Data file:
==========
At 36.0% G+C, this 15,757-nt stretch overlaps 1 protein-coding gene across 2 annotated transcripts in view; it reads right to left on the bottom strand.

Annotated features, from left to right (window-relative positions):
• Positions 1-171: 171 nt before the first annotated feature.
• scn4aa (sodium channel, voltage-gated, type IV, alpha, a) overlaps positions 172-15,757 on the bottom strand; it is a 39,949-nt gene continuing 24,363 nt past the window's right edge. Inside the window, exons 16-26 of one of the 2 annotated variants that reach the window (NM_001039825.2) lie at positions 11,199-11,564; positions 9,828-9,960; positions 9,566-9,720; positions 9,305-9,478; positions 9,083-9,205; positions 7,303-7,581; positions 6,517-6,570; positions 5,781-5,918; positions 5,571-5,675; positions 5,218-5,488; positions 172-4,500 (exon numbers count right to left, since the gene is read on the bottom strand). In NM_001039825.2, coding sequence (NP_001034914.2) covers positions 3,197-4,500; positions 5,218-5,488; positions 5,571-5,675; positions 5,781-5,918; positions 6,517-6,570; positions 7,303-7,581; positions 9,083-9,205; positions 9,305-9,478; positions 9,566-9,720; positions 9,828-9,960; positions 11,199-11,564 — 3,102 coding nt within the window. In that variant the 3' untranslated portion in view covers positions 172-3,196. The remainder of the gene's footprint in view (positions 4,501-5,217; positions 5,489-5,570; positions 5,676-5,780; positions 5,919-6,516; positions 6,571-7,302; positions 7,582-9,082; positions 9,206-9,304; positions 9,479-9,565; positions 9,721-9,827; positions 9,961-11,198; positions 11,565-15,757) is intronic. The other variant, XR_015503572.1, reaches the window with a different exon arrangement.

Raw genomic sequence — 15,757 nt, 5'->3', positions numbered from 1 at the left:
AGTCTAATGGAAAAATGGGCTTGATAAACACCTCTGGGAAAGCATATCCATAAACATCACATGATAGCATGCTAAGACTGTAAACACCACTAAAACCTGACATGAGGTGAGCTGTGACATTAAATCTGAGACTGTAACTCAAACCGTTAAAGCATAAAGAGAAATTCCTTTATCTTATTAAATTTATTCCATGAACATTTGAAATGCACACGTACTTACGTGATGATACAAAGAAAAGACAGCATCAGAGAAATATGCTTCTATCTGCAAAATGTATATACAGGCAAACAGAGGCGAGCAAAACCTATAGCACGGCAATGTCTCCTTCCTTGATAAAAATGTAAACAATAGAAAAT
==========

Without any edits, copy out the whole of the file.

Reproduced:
At 36.0% G+C, this 15,757-nt stretch overlaps 1 protein-coding gene across 2 annotated transcripts in view; it reads right to left on the bottom strand.

Annotated features, from left to right (window-relative positions):
• Positions 1-171: 171 nt before the first annotated feature.
• scn4aa (sodium channel, voltage-gated, type IV, alpha, a) overlaps positions 172-15,757 on the bottom strand; it is a 39,949-nt gene continuing 24,363 nt past the window's right edge. Inside the window, exons 16-26 of one of the 2 annotated variants that reach the window (NM_001039825.2) lie at positions 11,199-11,564; positions 9,828-9,960; positions 9,566-9,720; positions 9,305-9,478; positions 9,083-9,205; positions 7,303-7,581; positions 6,517-6,570; positions 5,781-5,918; positions 5,571-5,675; positions 5,218-5,488; positions 172-4,500 (exon numbers count right to left, since the gene is read on the bottom strand). In NM_001039825.2, coding sequence (NP_001034914.2) covers positions 3,197-4,500; positions 5,218-5,488; positions 5,571-5,675; positions 5,781-5,918; positions 6,517-6,570; positions 7,303-7,581; positions 9,083-9,205; positions 9,305-9,478; positions 9,566-9,720; positions 9,828-9,960; positions 11,199-11,564 — 3,102 coding nt within the window. In that variant the 3' untranslated portion in view covers positions 172-3,196. The remainder of the gene's footprint in view (positions 4,501-5,217; positions 5,489-5,570; positions 5,676-5,780; positions 5,919-6,516; positions 6,571-7,302; positions 7,582-9,082; positions 9,206-9,304; positions 9,479-9,565; positions 9,721-9,827; positions 9,961-11,198; positions 11,565-15,757) is intronic. The other variant, XR_015503572.1, reaches the window with a different exon arrangement.

Raw genomic sequence — 15,757 nt, 5'->3', positions numbered from 1 at the left:
AGTCTAATGGAAAAATGGGCTTGATAAACACCTCTGGGAAAGCATATCCATAAACATCACATGATAGCATGCTAAGACTGTAAACACCACTAAAACCTGACATGAGGTGAGCTGTGACATTAAATCTGAGACTGTAACTCAAACCGTTAAAGCATAAAGAGAAATTCCTTTATCTTATTAAATTTATTCCATGAACATTTGAAATGCACACGTACTTACGTGATGATACAAAGAAAAGACAGCATCAGAGAAATATGCTTCTATCTGCAAAATGTATATACAGGCAAACAGAGGCGAGCAAAACCTATAGCACGGCAATGTCTCCTTCCTTGATAAAAATGTAAACAATAGAAAAT